Black Christmas (bushfires)
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The Black Christmas bushfires were bushfires that burnt for almost three weeks from 25 December 2001 across New South Wales, Australia. It was the longest continuous bushfire emergency in NSW history.
Low rainfall across winter & spring 2001 combined with a hot, dry December created ideal conditions for bushfires. On the day of Christmas Eve, firefighters from the Grose Vale Rural Fire Service (RFS) brigade attended a blaze in rugged terrain at the end of Cabbage Tree Rd, Grose Vale, believed to have been caused by a poorly-extinguished campfire in the Grose Valley.
On Christmas Day, strong westerly winds fuelled more than 100 bushfires across the state, creating a plume of smoke that extended across Sydney. This plume of smoke would not clear for some days as the bushfires continued to burn, creating some of the worst pollution that Sydney has ever experienced, with a regional pollution index reading of 200 in the North West Sydney & 120 in the Central East & South West Sydney.
The fires mainly burnt in Lane Cove National Park, the Royal National Park & Blue Mountains National Park. Overall approximately 3,000 square kilometres (740,000 acres) were burnt. 121 homes were destroyed across the state and 36 damaged, mostly in the lower Blue Mountains and west of the Royal National Park around Helensburgh. Arsonists were believed to be responsible for starting many of the fires, leading to harsher penalties for those who start bushfires.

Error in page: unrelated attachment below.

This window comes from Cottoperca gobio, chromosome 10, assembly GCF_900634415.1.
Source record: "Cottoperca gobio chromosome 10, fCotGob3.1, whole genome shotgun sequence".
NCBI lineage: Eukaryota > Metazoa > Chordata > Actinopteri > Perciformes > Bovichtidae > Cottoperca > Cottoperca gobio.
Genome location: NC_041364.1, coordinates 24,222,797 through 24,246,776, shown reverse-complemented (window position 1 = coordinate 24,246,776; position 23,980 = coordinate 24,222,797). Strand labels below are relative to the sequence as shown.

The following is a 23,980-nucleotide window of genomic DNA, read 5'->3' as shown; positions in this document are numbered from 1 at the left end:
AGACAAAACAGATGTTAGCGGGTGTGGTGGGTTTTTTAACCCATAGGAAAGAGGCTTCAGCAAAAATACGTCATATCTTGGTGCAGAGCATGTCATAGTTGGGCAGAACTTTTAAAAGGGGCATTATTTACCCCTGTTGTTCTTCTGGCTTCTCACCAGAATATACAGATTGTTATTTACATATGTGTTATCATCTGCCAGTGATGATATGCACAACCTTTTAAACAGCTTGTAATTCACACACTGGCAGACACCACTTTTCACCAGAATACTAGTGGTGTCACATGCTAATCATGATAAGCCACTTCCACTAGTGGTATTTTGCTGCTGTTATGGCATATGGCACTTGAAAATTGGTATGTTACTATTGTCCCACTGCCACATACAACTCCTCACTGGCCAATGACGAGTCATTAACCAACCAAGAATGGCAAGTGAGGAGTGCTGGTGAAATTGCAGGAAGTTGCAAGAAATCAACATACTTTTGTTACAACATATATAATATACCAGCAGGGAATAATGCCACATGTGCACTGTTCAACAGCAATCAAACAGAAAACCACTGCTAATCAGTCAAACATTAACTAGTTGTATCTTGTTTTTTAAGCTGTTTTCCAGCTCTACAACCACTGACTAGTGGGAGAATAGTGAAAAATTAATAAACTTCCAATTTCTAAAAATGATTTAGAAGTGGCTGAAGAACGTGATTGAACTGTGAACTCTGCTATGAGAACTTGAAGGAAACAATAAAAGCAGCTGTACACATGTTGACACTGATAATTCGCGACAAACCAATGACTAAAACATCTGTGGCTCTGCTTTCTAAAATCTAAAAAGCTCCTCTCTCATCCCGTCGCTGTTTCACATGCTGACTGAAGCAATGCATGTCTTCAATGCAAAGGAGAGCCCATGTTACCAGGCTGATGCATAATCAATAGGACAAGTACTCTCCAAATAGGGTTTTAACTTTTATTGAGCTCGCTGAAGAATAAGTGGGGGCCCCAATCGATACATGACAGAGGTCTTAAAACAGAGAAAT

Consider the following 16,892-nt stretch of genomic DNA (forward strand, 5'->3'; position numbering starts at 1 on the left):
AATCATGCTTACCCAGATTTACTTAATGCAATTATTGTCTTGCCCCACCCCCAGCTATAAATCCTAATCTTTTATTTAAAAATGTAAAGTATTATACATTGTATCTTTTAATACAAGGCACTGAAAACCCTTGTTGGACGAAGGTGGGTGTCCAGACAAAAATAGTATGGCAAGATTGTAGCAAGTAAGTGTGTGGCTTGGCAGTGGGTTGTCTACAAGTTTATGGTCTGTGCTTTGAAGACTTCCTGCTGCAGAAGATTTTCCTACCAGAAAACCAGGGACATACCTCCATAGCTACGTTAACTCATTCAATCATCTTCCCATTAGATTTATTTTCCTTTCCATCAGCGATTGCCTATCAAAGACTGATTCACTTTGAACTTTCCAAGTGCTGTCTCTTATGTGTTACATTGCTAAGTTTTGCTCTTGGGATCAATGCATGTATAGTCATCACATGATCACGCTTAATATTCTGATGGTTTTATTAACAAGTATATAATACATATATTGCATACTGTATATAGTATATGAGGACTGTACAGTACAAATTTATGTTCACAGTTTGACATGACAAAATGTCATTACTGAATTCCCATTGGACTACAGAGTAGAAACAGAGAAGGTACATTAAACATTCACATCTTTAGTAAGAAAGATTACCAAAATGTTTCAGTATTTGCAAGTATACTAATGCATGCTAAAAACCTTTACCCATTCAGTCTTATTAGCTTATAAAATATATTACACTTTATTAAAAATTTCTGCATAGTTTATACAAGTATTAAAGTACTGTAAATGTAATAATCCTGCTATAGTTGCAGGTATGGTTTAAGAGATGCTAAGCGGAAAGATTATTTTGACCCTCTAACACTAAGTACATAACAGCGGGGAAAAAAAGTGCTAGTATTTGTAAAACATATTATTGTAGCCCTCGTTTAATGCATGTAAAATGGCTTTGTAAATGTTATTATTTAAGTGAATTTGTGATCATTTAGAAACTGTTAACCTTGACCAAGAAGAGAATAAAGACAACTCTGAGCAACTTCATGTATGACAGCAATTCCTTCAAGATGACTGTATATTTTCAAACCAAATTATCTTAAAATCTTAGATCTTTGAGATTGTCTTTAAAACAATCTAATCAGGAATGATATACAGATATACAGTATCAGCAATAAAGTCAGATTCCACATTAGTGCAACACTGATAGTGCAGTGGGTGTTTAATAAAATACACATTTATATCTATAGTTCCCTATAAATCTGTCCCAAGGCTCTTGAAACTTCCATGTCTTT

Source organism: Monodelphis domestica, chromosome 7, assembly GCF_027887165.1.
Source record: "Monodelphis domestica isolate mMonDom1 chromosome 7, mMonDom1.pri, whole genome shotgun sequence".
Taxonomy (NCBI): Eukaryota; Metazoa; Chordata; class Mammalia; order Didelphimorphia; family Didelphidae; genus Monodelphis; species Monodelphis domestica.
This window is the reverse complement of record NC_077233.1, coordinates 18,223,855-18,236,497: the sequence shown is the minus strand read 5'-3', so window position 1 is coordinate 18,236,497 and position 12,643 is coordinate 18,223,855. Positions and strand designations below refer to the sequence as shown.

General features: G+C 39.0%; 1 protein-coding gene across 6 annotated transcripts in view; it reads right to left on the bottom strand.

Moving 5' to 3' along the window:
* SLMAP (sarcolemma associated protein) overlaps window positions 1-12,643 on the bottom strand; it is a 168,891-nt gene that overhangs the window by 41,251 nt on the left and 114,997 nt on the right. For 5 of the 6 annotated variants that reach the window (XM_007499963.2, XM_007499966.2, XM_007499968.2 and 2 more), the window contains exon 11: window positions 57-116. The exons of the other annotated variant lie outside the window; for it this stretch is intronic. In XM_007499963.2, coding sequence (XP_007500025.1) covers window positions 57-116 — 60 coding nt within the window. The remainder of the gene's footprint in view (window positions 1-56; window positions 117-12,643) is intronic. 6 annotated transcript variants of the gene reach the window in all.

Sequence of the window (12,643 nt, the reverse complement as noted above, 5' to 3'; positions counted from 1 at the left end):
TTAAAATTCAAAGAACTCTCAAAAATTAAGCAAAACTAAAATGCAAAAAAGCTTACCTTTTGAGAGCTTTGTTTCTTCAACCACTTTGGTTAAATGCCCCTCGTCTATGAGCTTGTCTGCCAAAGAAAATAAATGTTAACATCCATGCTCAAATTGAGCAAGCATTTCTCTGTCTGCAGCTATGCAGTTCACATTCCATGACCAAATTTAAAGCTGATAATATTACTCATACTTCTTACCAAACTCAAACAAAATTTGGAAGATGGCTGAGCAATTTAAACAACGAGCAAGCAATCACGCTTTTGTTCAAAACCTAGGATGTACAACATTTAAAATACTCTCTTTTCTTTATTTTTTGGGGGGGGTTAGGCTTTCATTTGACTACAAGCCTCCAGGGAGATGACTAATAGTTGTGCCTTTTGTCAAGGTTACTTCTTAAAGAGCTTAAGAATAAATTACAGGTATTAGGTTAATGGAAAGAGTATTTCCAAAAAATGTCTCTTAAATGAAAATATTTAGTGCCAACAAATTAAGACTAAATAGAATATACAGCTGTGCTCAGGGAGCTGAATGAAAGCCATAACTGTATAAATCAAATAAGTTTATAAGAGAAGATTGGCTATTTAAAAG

The dry conditions that started the bushfires continued well into 2002, resulting in the worst drought in 100 years. As of 2009 the drought is ongoing, with the drought being declared a "one in 1000 year event".
See also 
-  Journal of Rural & Remote Health 3(1): 18-28 (2004)
-  Eyewitness: Sydney's residents face fire wrath, BBC News, 28 December 2001
- 2007 Essential Sydney, Sydney Morning Herald, taken from data provided by the NSW Department of Environment and Conservation
-  Leaders warned on one-in-1000-year drought, The Age, 7 November 2006
-  Elvis - king of the firefighters, BBC News, 3 January 2002.
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